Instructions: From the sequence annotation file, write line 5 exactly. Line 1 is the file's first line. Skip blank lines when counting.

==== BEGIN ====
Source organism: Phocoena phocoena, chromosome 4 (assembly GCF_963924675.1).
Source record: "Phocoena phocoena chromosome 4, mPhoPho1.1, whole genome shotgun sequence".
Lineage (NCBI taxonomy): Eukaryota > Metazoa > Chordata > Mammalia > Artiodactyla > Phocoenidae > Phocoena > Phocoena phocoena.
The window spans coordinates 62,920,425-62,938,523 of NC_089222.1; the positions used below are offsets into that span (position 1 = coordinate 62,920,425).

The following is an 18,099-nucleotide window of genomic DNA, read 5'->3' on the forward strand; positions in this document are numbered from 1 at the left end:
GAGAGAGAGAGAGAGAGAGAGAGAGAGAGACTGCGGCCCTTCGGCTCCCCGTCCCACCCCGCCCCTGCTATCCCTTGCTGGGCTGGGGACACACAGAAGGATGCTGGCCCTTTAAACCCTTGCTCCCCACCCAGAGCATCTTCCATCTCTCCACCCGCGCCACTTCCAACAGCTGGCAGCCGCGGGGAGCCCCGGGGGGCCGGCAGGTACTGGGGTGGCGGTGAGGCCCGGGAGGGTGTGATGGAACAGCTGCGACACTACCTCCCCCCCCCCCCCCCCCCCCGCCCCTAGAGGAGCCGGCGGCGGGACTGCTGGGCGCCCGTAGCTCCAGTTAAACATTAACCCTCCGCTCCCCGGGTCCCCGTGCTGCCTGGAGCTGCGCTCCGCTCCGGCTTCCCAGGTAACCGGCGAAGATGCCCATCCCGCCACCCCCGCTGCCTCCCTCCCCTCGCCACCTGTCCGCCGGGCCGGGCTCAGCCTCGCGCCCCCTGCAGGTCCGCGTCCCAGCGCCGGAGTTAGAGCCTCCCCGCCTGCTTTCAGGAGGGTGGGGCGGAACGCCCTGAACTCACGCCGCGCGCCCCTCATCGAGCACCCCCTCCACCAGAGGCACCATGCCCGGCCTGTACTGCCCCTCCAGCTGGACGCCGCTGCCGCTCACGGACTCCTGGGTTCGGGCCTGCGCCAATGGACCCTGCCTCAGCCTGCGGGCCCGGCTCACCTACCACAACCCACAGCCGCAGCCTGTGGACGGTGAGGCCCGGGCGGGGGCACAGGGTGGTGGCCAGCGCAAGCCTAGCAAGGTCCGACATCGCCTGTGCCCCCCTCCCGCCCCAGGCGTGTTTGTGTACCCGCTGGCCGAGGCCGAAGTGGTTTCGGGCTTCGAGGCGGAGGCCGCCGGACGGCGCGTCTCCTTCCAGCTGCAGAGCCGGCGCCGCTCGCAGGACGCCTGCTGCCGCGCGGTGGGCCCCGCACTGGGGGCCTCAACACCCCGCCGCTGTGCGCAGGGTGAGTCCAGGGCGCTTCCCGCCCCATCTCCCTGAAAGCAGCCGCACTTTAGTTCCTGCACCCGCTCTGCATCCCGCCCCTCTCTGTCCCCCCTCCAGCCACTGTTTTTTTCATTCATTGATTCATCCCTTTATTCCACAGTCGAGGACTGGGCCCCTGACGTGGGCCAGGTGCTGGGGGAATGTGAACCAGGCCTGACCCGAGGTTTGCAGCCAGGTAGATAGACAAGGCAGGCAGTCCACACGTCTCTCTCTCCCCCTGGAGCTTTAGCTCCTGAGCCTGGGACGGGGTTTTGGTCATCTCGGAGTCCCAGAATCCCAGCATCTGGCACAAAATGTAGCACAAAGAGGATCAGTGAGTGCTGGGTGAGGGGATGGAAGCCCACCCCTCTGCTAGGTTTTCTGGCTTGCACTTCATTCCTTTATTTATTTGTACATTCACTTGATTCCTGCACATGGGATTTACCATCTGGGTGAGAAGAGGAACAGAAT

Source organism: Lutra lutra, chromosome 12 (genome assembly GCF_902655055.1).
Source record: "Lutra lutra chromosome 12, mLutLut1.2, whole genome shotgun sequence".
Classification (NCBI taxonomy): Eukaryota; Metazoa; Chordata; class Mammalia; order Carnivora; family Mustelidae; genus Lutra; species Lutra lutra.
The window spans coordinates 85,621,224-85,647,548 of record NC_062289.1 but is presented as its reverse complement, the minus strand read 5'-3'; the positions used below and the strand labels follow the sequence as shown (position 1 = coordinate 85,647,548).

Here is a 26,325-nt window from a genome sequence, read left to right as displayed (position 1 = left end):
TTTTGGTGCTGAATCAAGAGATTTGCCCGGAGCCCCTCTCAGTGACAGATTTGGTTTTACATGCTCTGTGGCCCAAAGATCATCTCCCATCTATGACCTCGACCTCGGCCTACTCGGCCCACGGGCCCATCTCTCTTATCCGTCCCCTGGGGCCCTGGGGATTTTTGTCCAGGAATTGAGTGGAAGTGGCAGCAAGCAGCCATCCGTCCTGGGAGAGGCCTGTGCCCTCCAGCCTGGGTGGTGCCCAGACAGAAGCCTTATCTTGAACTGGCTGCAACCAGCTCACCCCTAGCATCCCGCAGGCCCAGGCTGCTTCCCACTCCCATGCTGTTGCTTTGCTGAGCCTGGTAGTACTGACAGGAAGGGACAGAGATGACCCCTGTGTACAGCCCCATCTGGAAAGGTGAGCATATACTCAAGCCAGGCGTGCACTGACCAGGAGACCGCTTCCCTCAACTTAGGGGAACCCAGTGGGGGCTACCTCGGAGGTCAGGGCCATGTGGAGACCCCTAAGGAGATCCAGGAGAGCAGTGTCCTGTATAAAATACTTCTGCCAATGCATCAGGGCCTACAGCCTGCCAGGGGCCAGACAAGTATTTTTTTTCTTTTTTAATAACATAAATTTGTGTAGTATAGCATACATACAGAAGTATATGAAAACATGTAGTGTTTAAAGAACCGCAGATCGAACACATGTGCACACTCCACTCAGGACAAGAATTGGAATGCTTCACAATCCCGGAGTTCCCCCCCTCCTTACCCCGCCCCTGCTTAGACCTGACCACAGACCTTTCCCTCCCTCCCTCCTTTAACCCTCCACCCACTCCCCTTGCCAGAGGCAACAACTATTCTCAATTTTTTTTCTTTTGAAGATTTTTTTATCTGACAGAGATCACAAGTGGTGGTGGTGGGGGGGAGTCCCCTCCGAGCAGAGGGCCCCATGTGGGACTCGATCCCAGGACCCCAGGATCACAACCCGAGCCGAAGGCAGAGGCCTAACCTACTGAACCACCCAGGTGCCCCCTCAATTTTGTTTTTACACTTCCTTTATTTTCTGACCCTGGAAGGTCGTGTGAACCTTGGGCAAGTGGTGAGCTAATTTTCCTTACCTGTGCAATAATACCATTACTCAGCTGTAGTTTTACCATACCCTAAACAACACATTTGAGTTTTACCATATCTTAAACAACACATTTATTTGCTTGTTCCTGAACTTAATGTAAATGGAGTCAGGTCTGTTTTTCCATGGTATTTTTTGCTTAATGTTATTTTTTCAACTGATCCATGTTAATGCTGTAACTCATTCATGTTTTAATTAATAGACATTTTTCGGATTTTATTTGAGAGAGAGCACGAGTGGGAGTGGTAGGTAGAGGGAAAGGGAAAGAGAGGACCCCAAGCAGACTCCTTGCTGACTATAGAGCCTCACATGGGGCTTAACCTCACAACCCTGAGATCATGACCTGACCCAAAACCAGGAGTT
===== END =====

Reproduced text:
The following is an 18,099-nucleotide window of genomic DNA, read 5'->3' on the forward strand; positions in this document are numbered from 1 at the left end: